A conservative fighting sprawl argues it is a Ponzi scheme

Here is a summary of the arguments against sprawl made by conservative Chuck Marohn:

But, while my concern with sprawling growth patterns was rooted in their effect on the landscape, on the environment, and on severely compromised populations left behind, Chuck is all about the money. As Thoughts on Building Strong Towns makes quite clear, Chuck believes that sprawl is a Ponzi scheme and we the taxpayers are the ones left holding the empty bags.

In fact, the lead chapters of the book are devoted to the Ponzi thesis, whereby municipalities chase outward growth to find new tax revenue that proves insufficient when the infrastructure needs repair; so they chase even more new growth to pay for the previous round, over and over, until the pattern chokes the economic life out of the place. In Chuck’s words:

“The local unit of government benefits from the enhanced revenues associated with new growth. But it also typically assumes the long-term liability for maintaining the new infrastructure. This exchange – a near-term cash advantage for a long-term financial obligation – is one element of a Ponzi scheme.

The other is the realization that the revenue collected does not come near to covering the costs of maintaining the infrastructure.  In America, we have a ticking time bomb of unfunded liability for infrastructure maintenance . . .

We’ve done this because, as with any Ponzi scheme, new growth provides the illusion of prosperity. In the near term, revenue grows, while the corresponding maintenance obligations – which are not counted on the public balance sheet — are a generation away.”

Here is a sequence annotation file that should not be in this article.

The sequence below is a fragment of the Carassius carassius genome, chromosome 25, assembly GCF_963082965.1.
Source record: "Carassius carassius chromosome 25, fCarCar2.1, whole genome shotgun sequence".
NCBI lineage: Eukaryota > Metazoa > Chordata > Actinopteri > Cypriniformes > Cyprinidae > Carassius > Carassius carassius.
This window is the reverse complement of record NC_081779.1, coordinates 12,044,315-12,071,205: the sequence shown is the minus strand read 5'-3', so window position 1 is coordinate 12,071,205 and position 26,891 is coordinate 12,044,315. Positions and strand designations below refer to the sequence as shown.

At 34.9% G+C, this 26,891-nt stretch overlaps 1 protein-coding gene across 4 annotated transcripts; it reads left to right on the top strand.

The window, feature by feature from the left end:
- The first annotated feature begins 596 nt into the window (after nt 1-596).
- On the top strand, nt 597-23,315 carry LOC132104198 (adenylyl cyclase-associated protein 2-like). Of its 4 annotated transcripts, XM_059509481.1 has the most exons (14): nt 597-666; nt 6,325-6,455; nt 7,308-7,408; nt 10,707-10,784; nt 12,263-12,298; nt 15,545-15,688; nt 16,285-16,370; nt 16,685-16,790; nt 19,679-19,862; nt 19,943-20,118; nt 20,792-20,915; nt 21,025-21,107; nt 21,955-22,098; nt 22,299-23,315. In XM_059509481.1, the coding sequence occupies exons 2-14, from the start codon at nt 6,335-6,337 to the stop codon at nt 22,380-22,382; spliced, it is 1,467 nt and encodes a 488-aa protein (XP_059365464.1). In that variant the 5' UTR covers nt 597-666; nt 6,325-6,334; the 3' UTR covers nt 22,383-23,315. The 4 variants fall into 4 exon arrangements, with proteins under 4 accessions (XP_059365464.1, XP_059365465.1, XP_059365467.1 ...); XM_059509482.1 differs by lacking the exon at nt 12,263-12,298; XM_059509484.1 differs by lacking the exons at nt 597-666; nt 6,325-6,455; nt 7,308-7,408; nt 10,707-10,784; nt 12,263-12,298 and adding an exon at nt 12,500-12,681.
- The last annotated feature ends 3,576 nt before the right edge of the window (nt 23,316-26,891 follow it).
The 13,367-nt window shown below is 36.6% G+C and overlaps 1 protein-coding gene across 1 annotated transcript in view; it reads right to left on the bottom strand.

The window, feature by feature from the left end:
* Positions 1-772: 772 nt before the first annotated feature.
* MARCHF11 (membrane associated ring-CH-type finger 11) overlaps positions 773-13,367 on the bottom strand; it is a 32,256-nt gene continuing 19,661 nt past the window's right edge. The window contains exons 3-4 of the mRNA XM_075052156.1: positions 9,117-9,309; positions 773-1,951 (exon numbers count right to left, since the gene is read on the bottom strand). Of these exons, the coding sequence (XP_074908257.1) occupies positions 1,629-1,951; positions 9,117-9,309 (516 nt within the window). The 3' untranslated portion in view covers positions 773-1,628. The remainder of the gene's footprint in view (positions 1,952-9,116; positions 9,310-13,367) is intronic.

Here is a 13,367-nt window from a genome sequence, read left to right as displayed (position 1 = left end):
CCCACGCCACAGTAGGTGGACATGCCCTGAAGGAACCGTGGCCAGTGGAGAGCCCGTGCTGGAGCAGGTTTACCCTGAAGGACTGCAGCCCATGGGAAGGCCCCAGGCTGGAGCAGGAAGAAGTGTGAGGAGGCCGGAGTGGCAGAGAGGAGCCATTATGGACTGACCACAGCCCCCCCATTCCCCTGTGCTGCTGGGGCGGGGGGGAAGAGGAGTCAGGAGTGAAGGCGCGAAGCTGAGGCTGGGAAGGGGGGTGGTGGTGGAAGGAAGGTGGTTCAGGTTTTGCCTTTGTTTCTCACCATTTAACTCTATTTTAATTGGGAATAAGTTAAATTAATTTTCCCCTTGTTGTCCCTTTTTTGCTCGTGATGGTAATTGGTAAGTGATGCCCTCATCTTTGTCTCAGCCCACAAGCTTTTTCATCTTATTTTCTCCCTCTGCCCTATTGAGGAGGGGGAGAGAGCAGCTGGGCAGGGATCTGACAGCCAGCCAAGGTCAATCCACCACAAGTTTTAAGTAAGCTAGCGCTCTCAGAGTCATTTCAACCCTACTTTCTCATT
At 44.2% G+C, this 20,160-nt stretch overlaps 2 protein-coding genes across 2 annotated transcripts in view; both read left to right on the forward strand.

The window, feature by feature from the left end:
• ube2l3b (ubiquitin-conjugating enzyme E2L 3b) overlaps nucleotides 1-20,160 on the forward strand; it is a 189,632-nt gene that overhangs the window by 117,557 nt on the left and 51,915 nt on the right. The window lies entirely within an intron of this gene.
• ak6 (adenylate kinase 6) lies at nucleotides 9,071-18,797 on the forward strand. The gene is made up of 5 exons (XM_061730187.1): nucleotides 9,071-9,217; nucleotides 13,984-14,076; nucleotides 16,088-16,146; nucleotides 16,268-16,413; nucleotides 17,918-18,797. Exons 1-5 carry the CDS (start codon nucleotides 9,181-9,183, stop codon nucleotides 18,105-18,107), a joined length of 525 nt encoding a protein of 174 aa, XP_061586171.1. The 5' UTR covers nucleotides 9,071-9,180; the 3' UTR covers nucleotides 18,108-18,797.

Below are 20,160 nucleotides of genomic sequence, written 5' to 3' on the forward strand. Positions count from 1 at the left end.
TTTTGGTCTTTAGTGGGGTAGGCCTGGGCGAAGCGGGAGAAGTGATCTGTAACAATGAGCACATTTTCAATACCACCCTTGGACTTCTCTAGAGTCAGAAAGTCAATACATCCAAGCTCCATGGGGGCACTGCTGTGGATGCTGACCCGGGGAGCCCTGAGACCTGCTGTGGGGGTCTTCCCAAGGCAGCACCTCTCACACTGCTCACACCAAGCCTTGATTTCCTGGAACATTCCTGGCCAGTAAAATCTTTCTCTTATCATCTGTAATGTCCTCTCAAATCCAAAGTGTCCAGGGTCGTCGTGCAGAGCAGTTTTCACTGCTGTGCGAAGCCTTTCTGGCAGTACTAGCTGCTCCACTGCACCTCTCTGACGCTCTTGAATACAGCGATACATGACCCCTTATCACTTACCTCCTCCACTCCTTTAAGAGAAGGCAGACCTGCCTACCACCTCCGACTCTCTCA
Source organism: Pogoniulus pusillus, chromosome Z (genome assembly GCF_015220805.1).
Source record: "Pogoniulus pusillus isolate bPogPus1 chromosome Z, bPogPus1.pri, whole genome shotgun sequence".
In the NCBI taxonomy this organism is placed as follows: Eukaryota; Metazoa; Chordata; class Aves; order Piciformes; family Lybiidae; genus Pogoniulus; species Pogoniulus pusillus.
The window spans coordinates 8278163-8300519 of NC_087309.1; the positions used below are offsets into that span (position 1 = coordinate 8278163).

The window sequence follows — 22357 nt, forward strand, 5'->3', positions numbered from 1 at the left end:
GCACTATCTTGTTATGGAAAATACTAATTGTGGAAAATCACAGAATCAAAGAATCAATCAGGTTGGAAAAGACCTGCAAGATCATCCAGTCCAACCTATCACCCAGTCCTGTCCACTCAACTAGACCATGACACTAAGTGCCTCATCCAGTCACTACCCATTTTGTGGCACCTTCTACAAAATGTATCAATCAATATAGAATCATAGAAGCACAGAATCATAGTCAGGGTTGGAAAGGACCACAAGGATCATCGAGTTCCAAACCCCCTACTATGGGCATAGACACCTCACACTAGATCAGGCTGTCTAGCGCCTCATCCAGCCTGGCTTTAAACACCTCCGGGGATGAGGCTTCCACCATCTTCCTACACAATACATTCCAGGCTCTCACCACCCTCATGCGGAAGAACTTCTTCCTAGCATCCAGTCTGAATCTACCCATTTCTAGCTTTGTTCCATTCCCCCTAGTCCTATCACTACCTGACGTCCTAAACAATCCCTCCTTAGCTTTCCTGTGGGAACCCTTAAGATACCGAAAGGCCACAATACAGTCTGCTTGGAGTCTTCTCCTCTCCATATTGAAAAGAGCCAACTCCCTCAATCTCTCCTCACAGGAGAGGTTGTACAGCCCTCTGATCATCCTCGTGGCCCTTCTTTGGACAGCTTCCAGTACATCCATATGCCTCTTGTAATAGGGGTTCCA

A few thoughts about this:

1. I’ve seen this in action in suburbs and the problem becomes particularly acute when growth slows or stops or the economy runs into trouble. At these points, the revenue flow based on developer fees plus the new tax revenues from property and sales taxes slows and budgets have to be looked at more closely.

2. Infrastructure is a long-term investment, not a short-term building issue. Lots of communities face this issue: how to generate enough money to substantially fix or replace aging infrastructure? Money needs to be consistently budgeted for these issues because issuing bonds is not always a good answer.

3. I’ve wondered this before: how much of growth is driven by money versus the status that comes with being a growing community? The money from new development is clearly important but there is also prestige associated with moving forward, adding to the population, and continually adding to the tax base. Imagine this line: “a good community is a stagnant/plateaued community.” I don’t think so.

4. More broadly, this is a call for more comprehensive long-term planning in communities. This doesn’t just mean 5, 10, and 20 year projections – communities need to think how the world might change, whether they will have the resources to change course, and how open they will be to pursuing differences courses given the changing world.

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